<c:set var="currency" value="USD" scope="session" />

Value of variable can also be a runtime expression e.g. jsp expression or EL expression. Like the one
which is shown in below example of set tag:

<c:set var="currency" value="${user.currency}" scope="session" />

Here Container will copy bean property user.currency in "currency" variable.
JSTL Example: How to pass value in <c:set> tag body in JSP
Another variance of jstl <c:set> tag is that you can supply value in body instead of on attribute line. Some
time when value is long, giving it on body makes code more readable. Here is example of supplying value
on jstl set tag body:

<c:set var="currency" scope="session" >
USD, EUR, AUD,INR
</c:set>

JSTL Example: How to remove attribute using <c:set> in JSP
Keep in mind that <c:set> can also remove a variable or attribute if value resolves to "null" during
runtime. e.g. in below example

<c:set var="currency" value="${user.currency}" />

<c: set> tag of jstl will remove "currency" attribute from any scope if EL expression ${user.currency}
will resolve to null.
JSTL Example: How to set bean property using JSTL <c:set> tag in JSP
All of above example were for setting attribute or creating variables, but <c:set> can also be used to
set bean properties or map value. In that case instead of "var" we need to use "target" and "property"
which will define bean and property name to be set. If "target" is map than "property" is name of key and
"value" is value for that key. What is worth noting here is that <c:set target=""> must point to a real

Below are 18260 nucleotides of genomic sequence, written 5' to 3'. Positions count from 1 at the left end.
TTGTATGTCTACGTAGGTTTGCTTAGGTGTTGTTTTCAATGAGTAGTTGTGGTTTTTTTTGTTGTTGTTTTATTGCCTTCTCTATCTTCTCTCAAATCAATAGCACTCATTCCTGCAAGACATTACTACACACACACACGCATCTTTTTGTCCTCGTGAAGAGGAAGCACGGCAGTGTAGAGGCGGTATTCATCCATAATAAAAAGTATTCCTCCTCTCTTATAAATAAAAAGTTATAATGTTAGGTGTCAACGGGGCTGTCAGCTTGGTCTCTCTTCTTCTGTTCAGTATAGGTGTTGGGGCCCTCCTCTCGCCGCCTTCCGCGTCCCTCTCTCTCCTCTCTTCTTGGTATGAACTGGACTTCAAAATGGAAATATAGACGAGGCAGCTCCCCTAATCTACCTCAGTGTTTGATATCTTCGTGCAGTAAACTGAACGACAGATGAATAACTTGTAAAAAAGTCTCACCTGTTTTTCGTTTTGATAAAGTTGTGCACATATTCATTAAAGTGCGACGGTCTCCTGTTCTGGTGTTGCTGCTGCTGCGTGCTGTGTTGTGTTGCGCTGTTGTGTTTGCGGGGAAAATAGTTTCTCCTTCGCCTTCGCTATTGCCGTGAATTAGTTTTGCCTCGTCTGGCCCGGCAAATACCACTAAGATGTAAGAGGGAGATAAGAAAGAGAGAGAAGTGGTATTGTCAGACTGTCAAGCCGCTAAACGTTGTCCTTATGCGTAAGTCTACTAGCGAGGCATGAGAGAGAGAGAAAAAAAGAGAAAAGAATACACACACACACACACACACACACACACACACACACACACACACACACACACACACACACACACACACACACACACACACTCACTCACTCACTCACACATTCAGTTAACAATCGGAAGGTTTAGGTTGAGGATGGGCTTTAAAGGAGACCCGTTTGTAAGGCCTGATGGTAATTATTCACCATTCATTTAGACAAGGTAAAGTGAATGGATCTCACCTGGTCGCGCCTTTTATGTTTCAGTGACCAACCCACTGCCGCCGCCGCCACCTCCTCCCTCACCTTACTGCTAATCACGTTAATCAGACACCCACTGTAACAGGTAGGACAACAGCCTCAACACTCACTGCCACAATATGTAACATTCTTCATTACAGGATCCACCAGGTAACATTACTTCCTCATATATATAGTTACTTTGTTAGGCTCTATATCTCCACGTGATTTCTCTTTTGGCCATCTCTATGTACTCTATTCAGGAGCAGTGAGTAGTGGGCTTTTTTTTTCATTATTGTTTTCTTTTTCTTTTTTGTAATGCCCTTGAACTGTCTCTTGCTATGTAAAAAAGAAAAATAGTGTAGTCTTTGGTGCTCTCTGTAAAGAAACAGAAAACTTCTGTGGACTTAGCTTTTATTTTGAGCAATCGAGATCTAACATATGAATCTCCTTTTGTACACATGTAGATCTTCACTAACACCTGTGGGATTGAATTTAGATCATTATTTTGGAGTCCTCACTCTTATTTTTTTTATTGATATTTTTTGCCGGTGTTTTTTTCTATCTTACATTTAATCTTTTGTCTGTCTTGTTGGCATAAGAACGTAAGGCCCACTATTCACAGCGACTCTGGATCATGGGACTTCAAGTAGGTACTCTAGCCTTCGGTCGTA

object and not the name of object as it was with <jsp:useBean> action. If "target" doesn't resolve into
object than web container will throw exception. Here is example of setting bean property using
JSTL <c:set> tag in JSP:

<c:set target="currencyMap" property="USA" value="USD">

This is equivalent to currencyMap.put("USA", "USD"); just like before you can also supply value in body
of jst <c:set> tag in jsp. here is another example of setting bean properties using JSTL <c:set> tag :

<c:set target="trade" property="currency" value="USD">

This example will set currency property of bean named "trade" and equivalent to:
trade.setCurrency("USD");

You just need to make sure that target should resolve into real object.
JSTL <c:set> - Points to remember
Here are few important points to remember on <c:set> tag from JSTL core tag library. I have seen we
often overlooked these small subtle details which causes hard to find bugs in JSP:

1) <c:set> can remove attribute if value="null".
2) Value for JSTL <c:set> tag can be specified in body also.
3) JSTL set tag value can be runtime expression include JSP expression or EL expression.
4) In target version of <c:set> if target is pointing to bean and property is not valid property container
will throw exception.
5) If variable pointed by "var" doesn't exists than JSTL <c:set> tag creates it for you only if value is not
null.
6) Scope attribute is optional in JSTL <c:set> tag and default scope is page scope.

These were some examples of JSTL core <c:set> or set tag. <c:set> is very convenient and provides
lots of key functionality required in JSP pages. I recommend using <c:set> over <jsp:property> or JSP
actions.